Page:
Police officer illegally used work systems to trace mourners at dad’s funeral

A Lincolnshire Police officer illegally used the force computer system to trace mourners who attended his father’s funeral, a hearing was told today (Wed).

PC Calum Garrard-Kendal noted down the registration plates of vehicles at the service and then went on the police computer system to identify who they belonged to.

A special case hearing at Lincolnshire Police Headquarters was told that PC Garrard-Kendal had an issue concerning the will of his recently deceased father.

The officer went on to access the force computer systems falsely claiming he was obtaining details of vehicles that had been sighted in Lincolnshire.

Gemma Webster, for Lincolnshire Police, said that an initial complaint was made about the officer in June 2018 to Lincolnshire Police’s anti-corruption unit.

Avon & Somerset Police investigated Garrard-Kendal over accusations of fraud by false representation, theft and unauthorised access of a computer system. He was arrested in November 2018 and suspended from duty although no further action was taken on those matters.

During a search of Garrard-Kendal’s home officers discovered a number of pieces of paper containing details of the names, dates of birth, addresses, vehicles and insurance relating to the illegal computer checks he carried out on vehicles. He later resigned from the force.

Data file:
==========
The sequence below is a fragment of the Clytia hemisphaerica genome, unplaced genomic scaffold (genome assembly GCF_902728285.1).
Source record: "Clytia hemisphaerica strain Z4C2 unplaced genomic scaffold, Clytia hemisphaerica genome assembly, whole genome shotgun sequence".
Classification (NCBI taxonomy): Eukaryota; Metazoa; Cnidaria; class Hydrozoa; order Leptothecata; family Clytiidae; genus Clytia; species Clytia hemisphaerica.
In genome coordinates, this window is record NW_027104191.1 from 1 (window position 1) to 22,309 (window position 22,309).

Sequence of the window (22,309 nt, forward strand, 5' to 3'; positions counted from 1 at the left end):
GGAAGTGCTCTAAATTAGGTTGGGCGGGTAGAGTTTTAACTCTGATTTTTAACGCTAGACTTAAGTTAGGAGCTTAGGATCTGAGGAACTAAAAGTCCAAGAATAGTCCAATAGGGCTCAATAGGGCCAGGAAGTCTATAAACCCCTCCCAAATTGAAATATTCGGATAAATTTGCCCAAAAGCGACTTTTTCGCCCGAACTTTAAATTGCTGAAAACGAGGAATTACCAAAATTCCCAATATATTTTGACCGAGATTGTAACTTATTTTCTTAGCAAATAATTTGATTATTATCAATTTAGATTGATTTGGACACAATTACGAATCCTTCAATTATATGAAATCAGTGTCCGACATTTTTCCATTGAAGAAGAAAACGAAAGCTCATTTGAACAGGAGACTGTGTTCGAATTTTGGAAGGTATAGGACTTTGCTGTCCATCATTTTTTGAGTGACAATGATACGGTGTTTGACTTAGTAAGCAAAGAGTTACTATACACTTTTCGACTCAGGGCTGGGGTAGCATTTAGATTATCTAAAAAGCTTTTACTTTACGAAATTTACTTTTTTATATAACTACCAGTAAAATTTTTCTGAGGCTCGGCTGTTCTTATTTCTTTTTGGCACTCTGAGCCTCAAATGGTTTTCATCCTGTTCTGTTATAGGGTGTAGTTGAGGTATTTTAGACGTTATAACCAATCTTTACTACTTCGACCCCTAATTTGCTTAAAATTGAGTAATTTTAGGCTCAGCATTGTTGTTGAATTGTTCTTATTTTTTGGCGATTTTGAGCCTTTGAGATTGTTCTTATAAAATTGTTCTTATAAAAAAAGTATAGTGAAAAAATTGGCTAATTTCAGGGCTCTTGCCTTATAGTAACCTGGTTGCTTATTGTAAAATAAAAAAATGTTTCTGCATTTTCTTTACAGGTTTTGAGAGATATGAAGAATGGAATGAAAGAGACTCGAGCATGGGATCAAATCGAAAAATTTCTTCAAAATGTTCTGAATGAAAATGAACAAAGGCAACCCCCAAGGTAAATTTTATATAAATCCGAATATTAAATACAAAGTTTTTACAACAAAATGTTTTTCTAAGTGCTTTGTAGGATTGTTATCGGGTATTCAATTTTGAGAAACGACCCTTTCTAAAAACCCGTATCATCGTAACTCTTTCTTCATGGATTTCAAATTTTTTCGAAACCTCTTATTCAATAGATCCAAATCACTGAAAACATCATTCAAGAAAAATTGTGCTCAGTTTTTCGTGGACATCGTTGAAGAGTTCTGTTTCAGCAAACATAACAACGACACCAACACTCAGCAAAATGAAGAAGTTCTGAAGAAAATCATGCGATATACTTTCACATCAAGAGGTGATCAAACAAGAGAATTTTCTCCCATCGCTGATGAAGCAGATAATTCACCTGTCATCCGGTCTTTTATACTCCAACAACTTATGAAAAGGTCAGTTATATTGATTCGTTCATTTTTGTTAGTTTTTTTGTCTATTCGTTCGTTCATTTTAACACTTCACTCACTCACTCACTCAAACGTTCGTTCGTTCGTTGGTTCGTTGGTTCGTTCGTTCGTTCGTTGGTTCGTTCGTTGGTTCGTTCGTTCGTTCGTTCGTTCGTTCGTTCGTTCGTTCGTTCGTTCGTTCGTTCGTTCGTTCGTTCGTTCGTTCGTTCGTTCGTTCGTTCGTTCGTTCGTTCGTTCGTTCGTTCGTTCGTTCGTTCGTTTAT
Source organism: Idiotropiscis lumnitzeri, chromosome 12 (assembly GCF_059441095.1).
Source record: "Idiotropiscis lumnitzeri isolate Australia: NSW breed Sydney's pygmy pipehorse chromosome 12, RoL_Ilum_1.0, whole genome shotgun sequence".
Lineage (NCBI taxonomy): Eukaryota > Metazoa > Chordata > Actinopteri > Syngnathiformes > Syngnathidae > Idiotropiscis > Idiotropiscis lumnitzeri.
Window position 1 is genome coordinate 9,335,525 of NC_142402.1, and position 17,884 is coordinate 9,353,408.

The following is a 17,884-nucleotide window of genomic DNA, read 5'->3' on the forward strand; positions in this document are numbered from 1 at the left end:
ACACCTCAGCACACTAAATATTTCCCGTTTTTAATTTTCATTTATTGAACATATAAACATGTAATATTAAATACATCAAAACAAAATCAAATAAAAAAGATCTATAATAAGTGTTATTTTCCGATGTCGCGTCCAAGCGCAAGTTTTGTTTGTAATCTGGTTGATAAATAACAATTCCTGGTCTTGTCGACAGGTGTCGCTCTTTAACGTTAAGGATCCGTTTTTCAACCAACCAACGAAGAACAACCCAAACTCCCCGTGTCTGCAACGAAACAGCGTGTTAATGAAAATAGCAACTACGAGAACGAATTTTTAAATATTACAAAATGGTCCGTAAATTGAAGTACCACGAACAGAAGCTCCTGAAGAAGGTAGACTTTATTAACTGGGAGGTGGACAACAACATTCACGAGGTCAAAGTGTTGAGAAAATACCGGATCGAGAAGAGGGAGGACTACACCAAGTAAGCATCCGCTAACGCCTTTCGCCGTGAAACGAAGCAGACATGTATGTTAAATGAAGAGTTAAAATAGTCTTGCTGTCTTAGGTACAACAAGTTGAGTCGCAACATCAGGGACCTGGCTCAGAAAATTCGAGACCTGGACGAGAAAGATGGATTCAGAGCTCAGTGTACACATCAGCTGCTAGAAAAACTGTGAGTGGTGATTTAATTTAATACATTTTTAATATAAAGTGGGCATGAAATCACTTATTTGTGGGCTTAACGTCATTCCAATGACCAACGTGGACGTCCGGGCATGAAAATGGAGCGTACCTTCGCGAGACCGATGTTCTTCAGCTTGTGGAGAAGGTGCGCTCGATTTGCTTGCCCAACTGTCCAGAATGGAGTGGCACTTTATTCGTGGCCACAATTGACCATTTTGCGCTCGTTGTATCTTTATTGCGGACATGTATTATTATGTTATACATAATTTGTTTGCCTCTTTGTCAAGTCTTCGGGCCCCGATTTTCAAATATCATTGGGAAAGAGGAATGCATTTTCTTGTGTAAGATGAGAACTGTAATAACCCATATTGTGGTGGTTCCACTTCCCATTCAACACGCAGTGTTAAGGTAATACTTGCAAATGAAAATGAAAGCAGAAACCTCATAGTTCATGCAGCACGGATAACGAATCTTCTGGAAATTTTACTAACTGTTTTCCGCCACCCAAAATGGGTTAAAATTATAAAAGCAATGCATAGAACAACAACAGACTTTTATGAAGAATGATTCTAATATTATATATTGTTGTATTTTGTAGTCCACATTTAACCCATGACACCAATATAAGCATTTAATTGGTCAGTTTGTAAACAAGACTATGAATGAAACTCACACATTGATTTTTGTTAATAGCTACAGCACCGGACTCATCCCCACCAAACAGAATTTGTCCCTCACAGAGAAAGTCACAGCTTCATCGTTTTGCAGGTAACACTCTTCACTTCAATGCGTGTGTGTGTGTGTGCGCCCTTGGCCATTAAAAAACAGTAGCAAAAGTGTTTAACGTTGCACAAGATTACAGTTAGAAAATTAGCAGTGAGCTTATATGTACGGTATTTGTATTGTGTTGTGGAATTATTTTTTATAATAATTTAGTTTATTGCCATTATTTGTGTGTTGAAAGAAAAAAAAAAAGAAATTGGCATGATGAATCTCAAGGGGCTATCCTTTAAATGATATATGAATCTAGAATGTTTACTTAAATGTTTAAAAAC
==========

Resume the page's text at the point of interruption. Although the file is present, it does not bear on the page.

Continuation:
Mrs Webster said “These related to vehicles of attendees at PC Garrard-Kendal’s late father’s funeral.

“He carried out the checks claiming the vehicles were either stopped or sighted in Lincolnshire.

“Inquiries were made of these individuals. None had supplied details to PC Garrard-Kendal and none were in Lincolnshire at the time the checks were made.

“In April he was interviewed. He admitted obtaining the vehicle index numbers at the funeral of his late father and admitted abusing police regulations by carrying out the checks.”

He was later charged with illegal use of the computer system and in September this year pleaded guilty at Mansfield Magistrates Court to seven breaches of the Data Protection Act.

Mrs Webster said “The deliberate misuse of police systems for personal purposes is undoubtedly an abuse of the officer’s position.”

Garrard-Kendal did not attend the hearing but through his Police Federation representative he admitted that between 18 May 2018 and 13 September 2019 he misused Lincolnshire Police systems for inappropriate purposes putting him in breach of professional standards of behavior relating to honesty and integrity; discreditable conduct; orders and instructions; and confidentiality. He submitted no mitigation.

Lincolnshire chief Constable Bill Skelly found that Garrard-Kendal’s behaviour amounted to gross misconduct and ruled that he would have been dismissed from the force had he not resigned.

The decision means he is placed on a barring list preventing him from reapplying to become a police officer.

Mr Skelly said “The former officer would have been dismissed had he not resigned from the service.”